15. Gonnet JF (1993) Flavonoid variation in wild specimens of Centaurea triumfetti (Compositae) and comments on its relationships with Centaurea montana based on flavonoid fingerprints. Biochem Syst Ecol 21:389–396CrossRefGoogle Scholar
  16. Gonnet JF (1996) Flavonoid glycoside variation in the progeny of wild specimens of Centaurea montana (Compositae) and comments on the origin of their natural diversity. Biochem Syst Ecol 24:447–460CrossRefGoogle Scholar
  17. Grant V (1981) Plant speciation. Ed. 2. Columbia University Press, New YorkGoogle Scholar
  18. Guinochet M. (1957a) Contribution à l΄étude caryologique du genre Centaurea L. sens. lat. Bull Soc Hist Nat Afrique N 48:282–300Google Scholar
  19. Guinochet M (1957b) Quelques remarques sur les relations cytogénétiques entre les Centaurea montana L. et Triumfetti All. Compt Rend Hebd Séances Acad Sci 244:1950–1952Google Scholar
  20. Gugler W (1907) Die Centaureen des Ungarischen Nationalmuseums. Ann Mus Nat Hungar 6:15–297Google Scholar
  21. Hardy OJ, de Loose M, de Loose M, Vekemans X, Meerts P (2001) Allozyme segregation and inter-cytotype mating barriers in the polyploid complex Centaurea jacea. Heredity 87:136–145PubMedCrossRefGoogle Scholar
  22. Janišová M, Škodová I, Hegedüšová K (2012) Reproductive biology of Tephroseris longifolia subsp. moravica, an endemic taxon of European importance. Seed Sci Res 22:113–122CrossRefGoogle Scholar
  23. Koutecký P (2007) Morphological and ploidy level variation of Centaurea phrygia agg. (Asteraceae) in the Czech Republic, Slovakia and Ukraine. Folia Geobot 42:77–102CrossRefGoogle Scholar
  24. Koutecký P, Baďurová T, Štech M, Košnar J, Karásek J (2011) Hybridization between diploid Centaurea pseudophrygia and tetraploid C. jacea (Asteraceae): the role of mixed pollination, unreduced gametes, and mentor effects. Biol J Linn Soc 104:93–106CrossRefGoogle Scholar
  25. Mantel NA (1967) The detection of disease clustering and a generalized regression approach. Cancer Res 27:209–220PubMedGoogle Scholar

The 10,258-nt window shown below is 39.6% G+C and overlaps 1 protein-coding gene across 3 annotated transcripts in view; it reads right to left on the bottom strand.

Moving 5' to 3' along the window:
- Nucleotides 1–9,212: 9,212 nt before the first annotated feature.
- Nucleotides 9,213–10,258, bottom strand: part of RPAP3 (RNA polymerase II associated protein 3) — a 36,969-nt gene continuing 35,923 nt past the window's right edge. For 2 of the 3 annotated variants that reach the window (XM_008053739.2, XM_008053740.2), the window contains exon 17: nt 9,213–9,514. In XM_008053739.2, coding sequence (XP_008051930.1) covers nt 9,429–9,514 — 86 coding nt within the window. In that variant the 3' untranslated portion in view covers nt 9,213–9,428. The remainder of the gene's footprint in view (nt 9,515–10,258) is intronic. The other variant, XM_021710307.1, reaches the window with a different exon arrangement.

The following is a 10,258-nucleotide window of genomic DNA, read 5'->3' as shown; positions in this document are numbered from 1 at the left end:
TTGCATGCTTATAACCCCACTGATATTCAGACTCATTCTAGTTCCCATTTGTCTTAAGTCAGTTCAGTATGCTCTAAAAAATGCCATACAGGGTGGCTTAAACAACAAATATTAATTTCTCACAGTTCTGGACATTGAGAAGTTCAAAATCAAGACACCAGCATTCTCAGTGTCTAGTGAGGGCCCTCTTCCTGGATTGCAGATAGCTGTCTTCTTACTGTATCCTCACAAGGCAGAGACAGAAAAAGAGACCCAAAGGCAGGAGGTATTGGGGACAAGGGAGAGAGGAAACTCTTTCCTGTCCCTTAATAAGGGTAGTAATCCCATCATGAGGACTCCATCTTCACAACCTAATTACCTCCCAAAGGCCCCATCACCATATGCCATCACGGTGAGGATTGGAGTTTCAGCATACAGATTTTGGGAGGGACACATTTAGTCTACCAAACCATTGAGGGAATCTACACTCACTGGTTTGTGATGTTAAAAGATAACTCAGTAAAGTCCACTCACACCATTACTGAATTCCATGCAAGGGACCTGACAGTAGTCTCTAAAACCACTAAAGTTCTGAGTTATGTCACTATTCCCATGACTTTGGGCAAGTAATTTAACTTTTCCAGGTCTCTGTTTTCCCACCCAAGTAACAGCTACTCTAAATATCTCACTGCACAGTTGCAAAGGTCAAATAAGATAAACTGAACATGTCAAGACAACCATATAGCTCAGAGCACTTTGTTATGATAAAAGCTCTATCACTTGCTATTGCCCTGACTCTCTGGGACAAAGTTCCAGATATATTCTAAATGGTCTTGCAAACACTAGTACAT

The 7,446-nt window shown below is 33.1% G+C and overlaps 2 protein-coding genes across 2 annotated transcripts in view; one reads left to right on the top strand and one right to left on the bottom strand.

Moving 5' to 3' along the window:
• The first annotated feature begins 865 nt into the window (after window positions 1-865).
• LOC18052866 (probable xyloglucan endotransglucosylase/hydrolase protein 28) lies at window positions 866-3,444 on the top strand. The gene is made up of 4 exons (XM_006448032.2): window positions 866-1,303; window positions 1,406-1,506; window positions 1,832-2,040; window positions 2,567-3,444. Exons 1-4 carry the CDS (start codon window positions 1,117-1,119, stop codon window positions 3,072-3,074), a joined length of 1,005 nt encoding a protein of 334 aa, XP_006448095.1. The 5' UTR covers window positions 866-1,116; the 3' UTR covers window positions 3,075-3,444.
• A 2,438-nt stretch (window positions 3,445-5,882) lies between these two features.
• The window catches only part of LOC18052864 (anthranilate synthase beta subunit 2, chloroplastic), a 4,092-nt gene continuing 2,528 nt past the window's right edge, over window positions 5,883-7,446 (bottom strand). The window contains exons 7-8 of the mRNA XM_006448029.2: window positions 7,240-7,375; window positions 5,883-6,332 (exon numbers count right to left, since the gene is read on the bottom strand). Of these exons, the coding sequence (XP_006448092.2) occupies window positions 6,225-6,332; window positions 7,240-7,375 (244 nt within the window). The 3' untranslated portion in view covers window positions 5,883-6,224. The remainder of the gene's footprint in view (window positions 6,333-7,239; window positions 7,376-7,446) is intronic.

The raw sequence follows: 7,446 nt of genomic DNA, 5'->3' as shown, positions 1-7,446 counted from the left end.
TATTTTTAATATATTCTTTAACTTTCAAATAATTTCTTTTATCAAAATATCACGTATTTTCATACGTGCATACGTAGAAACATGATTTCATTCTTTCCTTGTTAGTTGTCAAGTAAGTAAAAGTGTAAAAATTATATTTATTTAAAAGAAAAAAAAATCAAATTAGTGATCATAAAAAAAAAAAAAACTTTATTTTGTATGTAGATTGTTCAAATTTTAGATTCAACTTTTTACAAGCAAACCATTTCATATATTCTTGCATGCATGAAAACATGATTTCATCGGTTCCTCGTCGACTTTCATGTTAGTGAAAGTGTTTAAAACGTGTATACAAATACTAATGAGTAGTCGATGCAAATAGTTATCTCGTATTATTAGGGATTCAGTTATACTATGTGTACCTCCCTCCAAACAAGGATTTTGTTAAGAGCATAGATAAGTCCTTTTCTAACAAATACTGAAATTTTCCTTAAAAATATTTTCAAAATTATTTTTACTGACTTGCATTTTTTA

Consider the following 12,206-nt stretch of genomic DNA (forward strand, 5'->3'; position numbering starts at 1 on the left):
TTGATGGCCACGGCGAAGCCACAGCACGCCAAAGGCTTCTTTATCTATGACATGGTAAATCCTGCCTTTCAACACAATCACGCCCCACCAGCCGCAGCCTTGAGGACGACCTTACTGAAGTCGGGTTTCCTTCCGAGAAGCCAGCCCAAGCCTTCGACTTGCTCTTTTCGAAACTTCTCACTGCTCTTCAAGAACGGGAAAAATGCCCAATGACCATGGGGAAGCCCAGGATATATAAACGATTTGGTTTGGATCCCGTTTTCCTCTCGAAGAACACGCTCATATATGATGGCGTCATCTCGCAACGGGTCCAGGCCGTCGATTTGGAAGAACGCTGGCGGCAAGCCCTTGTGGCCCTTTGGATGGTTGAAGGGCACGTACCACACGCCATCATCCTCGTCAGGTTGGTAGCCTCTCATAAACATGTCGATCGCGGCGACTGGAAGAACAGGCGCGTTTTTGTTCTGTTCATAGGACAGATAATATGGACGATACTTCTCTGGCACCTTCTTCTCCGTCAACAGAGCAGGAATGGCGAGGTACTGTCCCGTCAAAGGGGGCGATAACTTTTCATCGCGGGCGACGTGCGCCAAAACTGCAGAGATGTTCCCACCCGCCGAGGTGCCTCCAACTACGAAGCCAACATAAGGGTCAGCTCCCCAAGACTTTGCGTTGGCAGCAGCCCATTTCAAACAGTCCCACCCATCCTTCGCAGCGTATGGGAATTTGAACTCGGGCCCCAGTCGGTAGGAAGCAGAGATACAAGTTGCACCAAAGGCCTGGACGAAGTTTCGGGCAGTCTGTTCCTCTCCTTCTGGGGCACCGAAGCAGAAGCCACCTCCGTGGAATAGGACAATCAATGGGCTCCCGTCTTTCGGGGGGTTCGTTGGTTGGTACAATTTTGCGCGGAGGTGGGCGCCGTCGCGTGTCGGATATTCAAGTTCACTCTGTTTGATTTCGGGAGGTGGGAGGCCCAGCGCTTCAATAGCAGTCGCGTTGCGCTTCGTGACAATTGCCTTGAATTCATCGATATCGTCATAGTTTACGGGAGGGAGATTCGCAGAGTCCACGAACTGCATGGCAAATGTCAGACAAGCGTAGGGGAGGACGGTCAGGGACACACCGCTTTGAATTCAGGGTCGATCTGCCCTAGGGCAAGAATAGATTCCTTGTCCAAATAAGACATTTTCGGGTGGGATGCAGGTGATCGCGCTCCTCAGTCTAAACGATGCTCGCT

26. Mráz P (2003) Mentor effects in the genus Hieracium s.str. (Compositae, Lactuceae). Folia Geobot 38:345–350CrossRefGoogle Scholar
  27. Mráz P, Paule J (2006) Experimental hybridization in the genus Hieracium s. str. crosses between diploid taxa. Preslia 78:1–26Google Scholar
  28. Noyes RD (2007) Apomixis in the Asteraceae: Diamond in the Rough. Func Plant Sci Biotech 1:207–222Google Scholar
  29. Olšavská K, Perný M, Kučera J, Hodálová I (2011) Biosystematic study of the Cyanus triumfetti group in Central Europe. Preslia 83:59–98Google Scholar
  30. Olšavská K, Löser C (2012) Cytogeography of European perennial species of the genus Cyanus (Compositae). In Fehrer J, Bambasová V, Fulneček J, Grolichová Z (eds) Program and Abstracts, International Conference on Polyploidy, Hybridization, and Biodiversity, 710 May 2012, Průhonice near Prague. Institute of Botany, Academy of Sciences of the Czech Republic, Průhonice, p 73Google Scholar
  31. Olšavská K, Perný M, Španiel S, Šingliarová B (2012) Nuclear DNA content variation among perennial taxa of the genus Cyanus (Asteraceae) in Central Europe and adjacent areas. Pl Syst Evol 298:1463–1482CrossRefGoogle Scholar
  32. Ortiz MA, Talavera S, García-Castaño JL, Tremetsberger K, Stuessy T, Balao F, Casimiro-Soriguer R (2006) Self-incompatibility and floral parameters in Hypochaeris sect. Hypochaeris (Asteraceae). Amer J Bot 93:234–244CrossRefGoogle Scholar
  33. Poddubnaja-Arnoldi VA (1931) Ein Versuch der Anwendung der embryologischen Methode bei der Lösung einiger systematischer Fragen. I. Vergleichende embryologisch-zytologische Untersuchungen über die Gruppe Cynareae, Fam. Compositae. Beih Bot Centralbl 48:141–237Google Scholar
  34. Rendle AB (1975) The classification of flowering plants II. Cambridge University Press, CambridgeGoogle Scholar
  35. Rieseberg LH (1997) Hybrid origins of plant species. Ann Rev Ecol Syst 28:359–389CrossRefGoogle Scholar
  36. Rohlf FJ (2002) NTSYSpc: Numerical taxonomy system Version 2.11a. Exeter, SetauketGoogle Scholar
  37. Slovák M, Šingliarová B, Mráz P (2007) Chromosome number and mode of reproduction in Picris hieracioides s.l. (Asteraceae), with notes on some other Picris taxa. Nordic J Bot 25:238–244CrossRefGoogle Scholar
  38. Sun M, Ritland K (1998) Mating system of yellow starthistle (Centaurea solstitialis), a successful colonizer in North America. Heredity 80:225–232CrossRefGoogle Scholar
  39. Stebbins GL (1969) The significance of hybridization for plant taxonomy and evolution. Taxon 18:26–35CrossRefGoogle Scholar
  40. Štěpánek J, Koutecký P (2004) Centaurea L. In Slavík B, Štěpánková J (eds) Květena České republiky 7 (Flora of the Czech Republic 7). Academia, Praha, pp 426–449Google Scholar
  41. Trávníček P, Eliášová A, Suda J (2010) The distribution of cytotypes of Vicia cracca in Central Europe: the changes that have occurred over the last four decades. Preslia 82:149–163Google Scholar
  42. Turelli M, Moyle LC (2007) Asymmetric postmating isolation: Darwin’s corollary to Haldane’s rule. Genetics 176:1059–1088PubMedCrossRefGoogle Scholar

Copyright information

© Institute of Botany, Academy of Sciences of the Czech Republic 2013

Authors and Affiliations

  1. 1.Institute of BotanySlovak Academy of SciencesBratislavaSlovak Republic
  2. 2.Institute of Systematic BotanyFriedrich Schiller UniversityJenaGermany

Personalised recommendations